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Residents Lack Tools to Interpret Medical Literature

Study suggests their knowledge of biostatistics is limited

TUESDAY, Sept. 4 (HealthDay News) -- Many medical residents have a suboptimal knowledge of basic biostatistics, which may hamper their ability to correctly interpret many of the results in published clinical research, according to a report in the Sept. 5 issue of the Journal of the American Medical Association.

Donna M. Windish, M.D., of Yale University School of Medicine in New Haven, Conn., and colleagues administered a biostatistics and study-design multiple choice survey to 277 residents in 11 internal medicine residency programs.

The mean percentage of correct answers on the survey was 41.1 percent for residents, compared to 71.5 percent for fellows and general medicine faculty with research training. Higher scores among residents correlated with additional advanced degrees, prior biostatistics training, enrollment in university-based programs, and male sex. Most residents understand the concept of relative risk (81.6 percent), but fewer correctly interpreted an adjusted odds ratio from a multivariate regression (37.4 percent) or a Kaplan-Meier analysis (10.5 percent).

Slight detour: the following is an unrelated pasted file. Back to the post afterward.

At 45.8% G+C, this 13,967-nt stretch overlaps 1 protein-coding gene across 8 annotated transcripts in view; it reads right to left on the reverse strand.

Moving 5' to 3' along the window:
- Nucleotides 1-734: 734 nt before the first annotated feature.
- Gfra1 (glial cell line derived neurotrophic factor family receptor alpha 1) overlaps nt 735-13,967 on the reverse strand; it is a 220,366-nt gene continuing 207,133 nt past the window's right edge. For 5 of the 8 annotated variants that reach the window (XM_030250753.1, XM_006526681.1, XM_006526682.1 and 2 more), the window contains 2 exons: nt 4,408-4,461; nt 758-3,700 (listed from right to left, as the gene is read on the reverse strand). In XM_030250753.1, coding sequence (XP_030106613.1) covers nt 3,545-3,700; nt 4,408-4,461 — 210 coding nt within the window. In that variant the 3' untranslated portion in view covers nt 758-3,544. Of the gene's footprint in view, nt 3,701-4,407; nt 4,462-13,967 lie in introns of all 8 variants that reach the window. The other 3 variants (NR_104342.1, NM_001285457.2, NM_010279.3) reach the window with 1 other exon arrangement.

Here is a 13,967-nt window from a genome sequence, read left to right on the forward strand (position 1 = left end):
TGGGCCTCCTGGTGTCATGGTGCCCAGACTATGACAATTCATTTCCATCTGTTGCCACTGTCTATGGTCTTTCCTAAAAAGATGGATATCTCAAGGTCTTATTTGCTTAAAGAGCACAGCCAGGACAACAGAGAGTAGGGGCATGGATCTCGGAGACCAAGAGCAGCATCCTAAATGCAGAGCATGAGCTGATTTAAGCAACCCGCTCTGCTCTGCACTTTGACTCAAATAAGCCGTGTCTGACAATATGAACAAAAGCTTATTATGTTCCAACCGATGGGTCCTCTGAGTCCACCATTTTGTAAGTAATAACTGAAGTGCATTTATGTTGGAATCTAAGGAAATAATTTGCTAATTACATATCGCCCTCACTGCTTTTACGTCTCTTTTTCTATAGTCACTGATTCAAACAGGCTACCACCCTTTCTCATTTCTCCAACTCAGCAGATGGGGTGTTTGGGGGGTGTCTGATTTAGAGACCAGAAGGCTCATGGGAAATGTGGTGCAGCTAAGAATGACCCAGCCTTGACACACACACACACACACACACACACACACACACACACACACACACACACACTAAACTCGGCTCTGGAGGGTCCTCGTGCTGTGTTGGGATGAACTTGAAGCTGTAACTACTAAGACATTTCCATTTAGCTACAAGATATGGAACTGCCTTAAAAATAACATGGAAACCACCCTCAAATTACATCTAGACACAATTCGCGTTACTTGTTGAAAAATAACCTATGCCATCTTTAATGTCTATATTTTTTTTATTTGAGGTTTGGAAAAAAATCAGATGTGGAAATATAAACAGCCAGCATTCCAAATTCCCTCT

"If physicians cannot detect appropriate statistical analyses and accurately understand their results, the risk of incorrect interpretation may lead to erroneous applications of clinical research," the authors conclude. "Educators should re-evaluate how this information is taught and reinforced in order to adequately prepare trainees for lifelong learning."

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